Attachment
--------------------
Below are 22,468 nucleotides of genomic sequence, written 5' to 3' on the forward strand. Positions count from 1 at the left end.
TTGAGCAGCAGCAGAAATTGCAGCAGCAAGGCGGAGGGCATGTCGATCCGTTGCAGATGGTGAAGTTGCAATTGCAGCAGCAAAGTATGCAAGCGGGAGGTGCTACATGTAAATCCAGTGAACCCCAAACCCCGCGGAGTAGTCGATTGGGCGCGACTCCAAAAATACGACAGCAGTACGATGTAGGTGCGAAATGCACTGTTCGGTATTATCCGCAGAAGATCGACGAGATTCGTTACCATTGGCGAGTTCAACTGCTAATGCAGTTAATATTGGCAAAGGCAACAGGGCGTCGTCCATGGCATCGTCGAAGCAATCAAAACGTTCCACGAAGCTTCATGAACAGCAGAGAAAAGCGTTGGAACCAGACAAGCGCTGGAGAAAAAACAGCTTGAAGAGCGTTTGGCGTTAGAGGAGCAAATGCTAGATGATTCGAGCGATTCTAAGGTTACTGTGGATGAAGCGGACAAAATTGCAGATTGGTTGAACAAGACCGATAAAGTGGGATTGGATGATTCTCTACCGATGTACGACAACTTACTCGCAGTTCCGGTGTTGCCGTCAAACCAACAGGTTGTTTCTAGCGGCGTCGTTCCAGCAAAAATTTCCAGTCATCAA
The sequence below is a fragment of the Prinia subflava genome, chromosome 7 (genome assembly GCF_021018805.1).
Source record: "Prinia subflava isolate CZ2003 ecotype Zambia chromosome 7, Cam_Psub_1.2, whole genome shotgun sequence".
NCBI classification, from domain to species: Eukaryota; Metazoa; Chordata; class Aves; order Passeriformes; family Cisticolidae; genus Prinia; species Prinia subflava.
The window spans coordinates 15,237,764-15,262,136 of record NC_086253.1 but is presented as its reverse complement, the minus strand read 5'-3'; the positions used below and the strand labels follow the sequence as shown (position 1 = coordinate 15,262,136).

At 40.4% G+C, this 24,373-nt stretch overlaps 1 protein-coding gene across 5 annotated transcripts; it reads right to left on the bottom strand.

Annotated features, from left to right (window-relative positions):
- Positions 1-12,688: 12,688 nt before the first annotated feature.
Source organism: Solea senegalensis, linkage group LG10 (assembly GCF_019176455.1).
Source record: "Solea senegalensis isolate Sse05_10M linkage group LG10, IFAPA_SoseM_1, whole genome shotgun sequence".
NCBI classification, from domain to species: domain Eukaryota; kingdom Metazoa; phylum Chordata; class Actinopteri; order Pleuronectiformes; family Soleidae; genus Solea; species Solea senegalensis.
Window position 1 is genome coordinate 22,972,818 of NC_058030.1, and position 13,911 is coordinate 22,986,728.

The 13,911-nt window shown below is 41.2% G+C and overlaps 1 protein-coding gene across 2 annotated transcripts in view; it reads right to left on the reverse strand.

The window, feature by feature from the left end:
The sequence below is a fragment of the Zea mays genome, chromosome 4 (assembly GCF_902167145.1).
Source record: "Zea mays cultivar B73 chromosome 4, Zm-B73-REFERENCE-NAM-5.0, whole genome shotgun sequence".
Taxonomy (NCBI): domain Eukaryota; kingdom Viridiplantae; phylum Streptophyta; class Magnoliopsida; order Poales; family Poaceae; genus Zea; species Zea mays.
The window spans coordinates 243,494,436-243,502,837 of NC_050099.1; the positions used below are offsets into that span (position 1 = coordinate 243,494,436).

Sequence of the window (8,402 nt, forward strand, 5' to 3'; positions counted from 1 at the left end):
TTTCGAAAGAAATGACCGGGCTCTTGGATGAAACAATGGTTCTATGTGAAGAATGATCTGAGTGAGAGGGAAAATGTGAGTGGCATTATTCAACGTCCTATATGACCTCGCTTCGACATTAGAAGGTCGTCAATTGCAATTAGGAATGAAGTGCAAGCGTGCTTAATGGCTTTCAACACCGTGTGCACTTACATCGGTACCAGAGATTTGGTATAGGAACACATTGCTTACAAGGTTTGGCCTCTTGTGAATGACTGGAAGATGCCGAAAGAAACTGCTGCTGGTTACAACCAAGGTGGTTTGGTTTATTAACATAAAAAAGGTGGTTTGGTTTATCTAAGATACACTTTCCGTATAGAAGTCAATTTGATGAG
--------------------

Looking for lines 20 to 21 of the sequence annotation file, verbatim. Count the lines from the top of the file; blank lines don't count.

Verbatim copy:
Sequence of the window (8,402 nt, forward strand, 5' to 3'; positions counted from 1 at the left end):
TTTCGAAAGAAATGACCGGGCTCTTGGATGAAACAATGGTTCTATGTGAAGAATGATCTGAGTGAGAGGGAAAATGTGAGTGGCATTATTCAACGTCCTATATGACCTCGCTTCGACATTAGAAGGTCGTCAATTGCAATTAGGAATGAAGTGCAAGCGTGCTTAATGGCTTTCAACACCGTGTGCACTTACATCGGTACCAGAGATTTGGTATAGGAACACATTGCTTACAAGGTTTGGCCTCTTGTGAATGACTGGAAGATGCCGAAAGAAACTGCTGCTGGTTACAACCAAGGTGGTTTGGTTTATTAACATAAAAAAGGTGGTTTGGTTTATCTAAGATACACTTTCCGTATAGAAGTCAATTTGATGAG